Byte of Prevention Blog

by Jay Reeves |

Dumping Your Client Could Get You Sued

dumping clientsAbandoning your client in the middle of litigation is a good way to get sued for malpractice.

It happened recently in Texas, where a lawyer is defending a malpractice claim that alleges he dumped his client when an insurance suit turned sour.

The plaintiff was the owner of a small business (Rankin Road) that suffered property losses during Hurricane Ike. Before hiring counsel, the owner tried handling an insurance claim against Underwriters at Lloyds of London by himself. He asked for $120,000 in damages. But the company agreed to pay only $33,000, contending the remaining losses were either pre-existing or unrelated to the storm.

So he got a lawyer, and things got steadily worse.

Trying to Reason With Hurricane Season

It is important to point out that this lawyer was no rookie. His firm had represented other claimants in the wake of Hurricane Ike. He had won hundreds of millions of dollars for his clients.

In fact, the plaintiff found him through an advertisement and hired him in hopes of a speedy settlement.

Those hopes quickly evaporated when, prior to filing suit, the lawyer fired off an initial demand letter seeking $3.2 million. The client says this was not his idea. According to the Southeast Texas Record: “The $3.2 million claim was entirely a creation of [the lawyer], made without Rankin Road’s knowledge, input or consent.”

When the client asked why they were seeking more than $3 million for repairs to a building that had only cost $850,000, he says his lawyer replied, in effect: don’t worry, just trust us.

Lloyd’s and the other defendants dug in their heels. In a counterclaim, they called the demand fraudulent, groundless and brought in bad faith or for the purpose of harassment. They sought court costs and attorney’s fees.

The case dragged on for a year, at which time the lawyer filed a Motion to Withdraw, citing a conflict of interest. The client says his lawyer was abandoning him.

Lack of Communication

The malpractice complaint alleges negligence and breach of fiduciary duty. Specifically, it says the lawyer:

  • Failed to inform his client of the possible consequences of their actions;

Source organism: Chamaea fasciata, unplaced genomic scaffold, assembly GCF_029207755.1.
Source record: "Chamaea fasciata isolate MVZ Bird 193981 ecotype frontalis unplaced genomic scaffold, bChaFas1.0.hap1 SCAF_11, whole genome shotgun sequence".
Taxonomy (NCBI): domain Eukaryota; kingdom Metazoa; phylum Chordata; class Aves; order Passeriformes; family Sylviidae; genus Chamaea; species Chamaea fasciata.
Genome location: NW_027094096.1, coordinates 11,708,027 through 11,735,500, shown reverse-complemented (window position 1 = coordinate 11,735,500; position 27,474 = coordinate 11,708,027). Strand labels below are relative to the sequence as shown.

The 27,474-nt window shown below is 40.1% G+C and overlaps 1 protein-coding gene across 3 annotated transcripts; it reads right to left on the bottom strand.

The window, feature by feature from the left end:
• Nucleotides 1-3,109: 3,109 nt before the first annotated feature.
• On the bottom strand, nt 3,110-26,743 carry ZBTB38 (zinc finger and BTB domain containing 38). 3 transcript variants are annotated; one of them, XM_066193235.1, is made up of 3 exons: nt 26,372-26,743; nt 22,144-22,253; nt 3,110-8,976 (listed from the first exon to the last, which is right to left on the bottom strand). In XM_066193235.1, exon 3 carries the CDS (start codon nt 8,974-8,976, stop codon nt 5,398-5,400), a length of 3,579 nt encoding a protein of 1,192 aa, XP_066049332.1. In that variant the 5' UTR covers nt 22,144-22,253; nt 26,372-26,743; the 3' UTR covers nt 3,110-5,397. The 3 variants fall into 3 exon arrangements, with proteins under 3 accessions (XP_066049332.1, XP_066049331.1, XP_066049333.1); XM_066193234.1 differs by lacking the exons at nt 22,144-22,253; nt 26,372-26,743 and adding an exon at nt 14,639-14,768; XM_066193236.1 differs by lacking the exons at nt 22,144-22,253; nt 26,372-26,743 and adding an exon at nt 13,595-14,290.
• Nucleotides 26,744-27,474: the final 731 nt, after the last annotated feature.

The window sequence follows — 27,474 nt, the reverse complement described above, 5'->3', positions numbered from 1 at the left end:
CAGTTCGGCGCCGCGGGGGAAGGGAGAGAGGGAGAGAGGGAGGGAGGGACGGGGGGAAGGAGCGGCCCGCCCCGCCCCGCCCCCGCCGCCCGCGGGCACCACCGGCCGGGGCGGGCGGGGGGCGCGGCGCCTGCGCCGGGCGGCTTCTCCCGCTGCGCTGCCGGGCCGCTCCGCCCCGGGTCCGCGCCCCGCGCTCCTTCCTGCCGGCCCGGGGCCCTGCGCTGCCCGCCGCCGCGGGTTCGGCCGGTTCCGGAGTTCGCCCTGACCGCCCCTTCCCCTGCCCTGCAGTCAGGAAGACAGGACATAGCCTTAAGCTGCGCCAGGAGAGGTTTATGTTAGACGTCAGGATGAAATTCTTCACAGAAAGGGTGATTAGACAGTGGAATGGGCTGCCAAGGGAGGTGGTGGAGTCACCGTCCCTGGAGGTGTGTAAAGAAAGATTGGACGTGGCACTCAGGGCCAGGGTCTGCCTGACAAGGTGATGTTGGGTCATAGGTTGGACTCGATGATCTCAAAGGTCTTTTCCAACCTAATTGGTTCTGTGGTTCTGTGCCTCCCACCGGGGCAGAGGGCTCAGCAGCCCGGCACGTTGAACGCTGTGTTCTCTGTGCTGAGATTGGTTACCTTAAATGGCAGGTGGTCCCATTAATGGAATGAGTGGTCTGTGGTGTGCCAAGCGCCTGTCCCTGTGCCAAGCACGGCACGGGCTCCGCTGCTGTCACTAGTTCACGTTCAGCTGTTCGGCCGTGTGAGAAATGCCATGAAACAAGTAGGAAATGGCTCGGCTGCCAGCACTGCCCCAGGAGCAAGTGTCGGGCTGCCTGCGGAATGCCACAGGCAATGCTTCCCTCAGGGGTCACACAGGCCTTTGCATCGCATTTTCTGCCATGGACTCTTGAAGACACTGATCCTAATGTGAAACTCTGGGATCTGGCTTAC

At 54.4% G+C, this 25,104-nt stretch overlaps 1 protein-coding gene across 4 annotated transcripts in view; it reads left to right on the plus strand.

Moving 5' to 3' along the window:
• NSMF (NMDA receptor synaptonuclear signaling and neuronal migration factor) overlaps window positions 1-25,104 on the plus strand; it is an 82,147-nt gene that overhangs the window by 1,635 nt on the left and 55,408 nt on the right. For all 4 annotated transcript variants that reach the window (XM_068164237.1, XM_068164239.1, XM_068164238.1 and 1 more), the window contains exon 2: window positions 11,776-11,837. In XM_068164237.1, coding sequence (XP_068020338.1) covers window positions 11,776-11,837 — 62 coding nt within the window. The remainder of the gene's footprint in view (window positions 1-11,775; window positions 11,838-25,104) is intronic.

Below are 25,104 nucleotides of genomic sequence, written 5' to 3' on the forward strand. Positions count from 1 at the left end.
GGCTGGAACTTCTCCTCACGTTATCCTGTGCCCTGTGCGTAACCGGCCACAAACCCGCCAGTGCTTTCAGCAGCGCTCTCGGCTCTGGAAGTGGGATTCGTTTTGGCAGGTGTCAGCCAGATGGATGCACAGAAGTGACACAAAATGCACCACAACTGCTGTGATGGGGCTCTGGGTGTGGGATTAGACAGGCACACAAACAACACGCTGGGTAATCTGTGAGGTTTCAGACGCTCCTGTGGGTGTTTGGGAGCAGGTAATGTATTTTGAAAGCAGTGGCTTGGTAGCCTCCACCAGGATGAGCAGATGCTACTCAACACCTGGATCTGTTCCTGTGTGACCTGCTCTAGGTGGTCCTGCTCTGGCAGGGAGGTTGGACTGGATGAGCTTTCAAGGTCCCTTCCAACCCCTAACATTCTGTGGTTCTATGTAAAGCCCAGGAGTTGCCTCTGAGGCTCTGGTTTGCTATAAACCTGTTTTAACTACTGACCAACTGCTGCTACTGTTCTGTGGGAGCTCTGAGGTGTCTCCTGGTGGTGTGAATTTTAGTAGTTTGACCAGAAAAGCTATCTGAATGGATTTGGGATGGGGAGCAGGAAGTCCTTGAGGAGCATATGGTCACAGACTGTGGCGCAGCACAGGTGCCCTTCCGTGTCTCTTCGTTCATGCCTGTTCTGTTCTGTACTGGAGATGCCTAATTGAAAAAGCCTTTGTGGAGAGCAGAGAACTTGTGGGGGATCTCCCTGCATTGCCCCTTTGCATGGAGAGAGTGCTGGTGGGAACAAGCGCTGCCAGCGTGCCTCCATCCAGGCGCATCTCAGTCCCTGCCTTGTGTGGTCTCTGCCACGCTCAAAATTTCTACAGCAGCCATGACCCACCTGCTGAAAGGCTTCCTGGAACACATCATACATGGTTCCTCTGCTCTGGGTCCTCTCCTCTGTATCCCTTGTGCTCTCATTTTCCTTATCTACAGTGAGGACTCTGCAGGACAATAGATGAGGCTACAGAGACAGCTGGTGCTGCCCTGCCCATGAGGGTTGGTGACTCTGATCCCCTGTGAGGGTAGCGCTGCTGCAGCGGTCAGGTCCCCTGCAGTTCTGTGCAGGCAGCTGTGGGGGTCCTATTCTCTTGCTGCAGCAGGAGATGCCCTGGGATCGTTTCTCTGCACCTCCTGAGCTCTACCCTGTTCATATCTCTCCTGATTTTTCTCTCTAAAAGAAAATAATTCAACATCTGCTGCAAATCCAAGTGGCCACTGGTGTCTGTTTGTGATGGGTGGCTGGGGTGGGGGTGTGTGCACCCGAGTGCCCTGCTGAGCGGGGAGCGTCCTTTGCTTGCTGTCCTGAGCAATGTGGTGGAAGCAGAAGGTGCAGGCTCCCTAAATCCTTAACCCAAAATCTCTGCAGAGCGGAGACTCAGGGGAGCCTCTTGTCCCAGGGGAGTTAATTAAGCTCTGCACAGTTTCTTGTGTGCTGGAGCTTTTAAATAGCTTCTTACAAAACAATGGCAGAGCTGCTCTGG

• Provided very little communication throughout the litigation process;
  • Failed to adequately explain what was going on in the case;
  • Instructed the client not to talk with experts who had been sent to inspect the property, but then submitted an inspection report that erroneously stated they had actually met to go over the storm damage;
  • Submitted expert reports that contained boilerplate language and identified the client as the “homeowner” even though it was a commercial building;
  • Sought damages that had already been paid in a separate claim;
  • Continued to press for millions of dollars without the client’s informed consent.

NC Rules of Professional Conduct

Abandoning a client can also result in professional discipline. Consider the following pair of NC ethics rules:

  • Rule 1.3 Diligence [4]: Unless the relationship is terminated as provided in Rule 1.16, a lawyer should carry through to conclusion all matters undertaken for a client. If a lawyer’s employment is limited to a specific matter, the relationship terminates when the matter has been resolved…. Doubt about whether a client-lawyer relationship still exists should be clarified by the lawyer, preferably in writing, so that the client will not mistakenly suppose the lawyer is looking after the client’s affairs when the lawyer has ceased to do so.
  • Rule 1.5 Fees [5]: Once a fee agreement has been reached between attorney and client, the attorney has an ethical obligation to fulfill the contract and represent the client’s best interests regardless of whether the lawyer has struck an unfavorable bargain. An attorney may seek to renegotiate the fee agreement in light of changed circumstances or for other good cause, but the attorney may not abandon or threaten to abandon the client to cut the attorney’s losses or to coerce an additional or higher fee. Any fee contract made or remade during the existence of the attorney-client relationship must be reasonable and freely and fairly made by the client having full knowledge of all material circumstances incident to the agreement.




About the Author

Jay Reeves

Jay Reeves practiced law in North Carolina and South Carolina. He was Legal Editor at Lawyers Weekly and Risk Manager at Lawyers Mutual. He is the author of The Most Powerful Attorney in the World, a collection of short stories from a law life well-lived, which as the seasons pass becomes less about law and liability and more about loss, love, longing, laughter and life's lasting luminescence.

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